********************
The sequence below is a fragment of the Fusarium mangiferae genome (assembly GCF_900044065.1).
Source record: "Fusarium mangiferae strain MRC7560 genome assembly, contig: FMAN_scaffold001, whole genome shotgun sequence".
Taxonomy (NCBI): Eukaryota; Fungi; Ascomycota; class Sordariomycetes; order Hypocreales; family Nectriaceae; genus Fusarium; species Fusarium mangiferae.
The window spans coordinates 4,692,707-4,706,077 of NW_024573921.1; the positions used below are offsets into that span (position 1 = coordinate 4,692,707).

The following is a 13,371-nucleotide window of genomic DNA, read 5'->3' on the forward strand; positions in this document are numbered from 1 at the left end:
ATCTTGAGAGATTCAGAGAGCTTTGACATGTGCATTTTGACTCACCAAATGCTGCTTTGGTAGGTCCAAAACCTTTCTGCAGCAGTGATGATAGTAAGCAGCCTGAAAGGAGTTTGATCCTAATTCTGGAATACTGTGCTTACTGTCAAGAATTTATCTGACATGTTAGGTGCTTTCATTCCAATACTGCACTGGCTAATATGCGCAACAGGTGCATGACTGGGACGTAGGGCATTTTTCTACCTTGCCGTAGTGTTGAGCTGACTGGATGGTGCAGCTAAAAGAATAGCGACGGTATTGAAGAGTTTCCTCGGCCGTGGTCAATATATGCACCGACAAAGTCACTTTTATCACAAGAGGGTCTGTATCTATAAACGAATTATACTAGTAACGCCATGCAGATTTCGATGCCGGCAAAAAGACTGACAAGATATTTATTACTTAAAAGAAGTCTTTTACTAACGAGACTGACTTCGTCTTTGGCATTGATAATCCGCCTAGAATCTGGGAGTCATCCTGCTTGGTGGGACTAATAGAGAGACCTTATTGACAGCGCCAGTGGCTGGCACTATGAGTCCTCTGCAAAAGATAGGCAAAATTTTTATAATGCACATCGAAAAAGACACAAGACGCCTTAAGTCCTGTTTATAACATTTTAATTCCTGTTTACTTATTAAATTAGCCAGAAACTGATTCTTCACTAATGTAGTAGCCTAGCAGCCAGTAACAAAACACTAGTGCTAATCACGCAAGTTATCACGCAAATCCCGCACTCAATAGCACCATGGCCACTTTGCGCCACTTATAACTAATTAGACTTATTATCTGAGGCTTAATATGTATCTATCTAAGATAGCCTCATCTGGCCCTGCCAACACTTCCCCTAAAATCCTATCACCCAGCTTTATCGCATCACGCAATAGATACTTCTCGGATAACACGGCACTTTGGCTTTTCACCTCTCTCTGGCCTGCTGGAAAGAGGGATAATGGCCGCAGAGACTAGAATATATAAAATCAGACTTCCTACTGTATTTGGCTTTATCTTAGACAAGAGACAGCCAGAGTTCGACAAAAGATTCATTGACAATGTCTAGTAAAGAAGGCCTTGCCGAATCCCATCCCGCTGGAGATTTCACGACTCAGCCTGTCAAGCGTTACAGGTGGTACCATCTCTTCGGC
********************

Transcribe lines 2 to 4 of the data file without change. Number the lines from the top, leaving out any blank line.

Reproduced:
Source record: "Fusarium mangiferae strain MRC7560 genome assembly, contig: FMAN_scaffold001, whole genome shotgun sequence".
Taxonomy (NCBI): Eukaryota; Fungi; Ascomycota; class Sordariomycetes; order Hypocreales; family Nectriaceae; genus Fusarium; species Fusarium mangiferae.
The window spans coordinates 4,692,707-4,706,077 of NW_024573921.1; the positions used below are offsets into that span (position 1 = coordinate 4,692,707).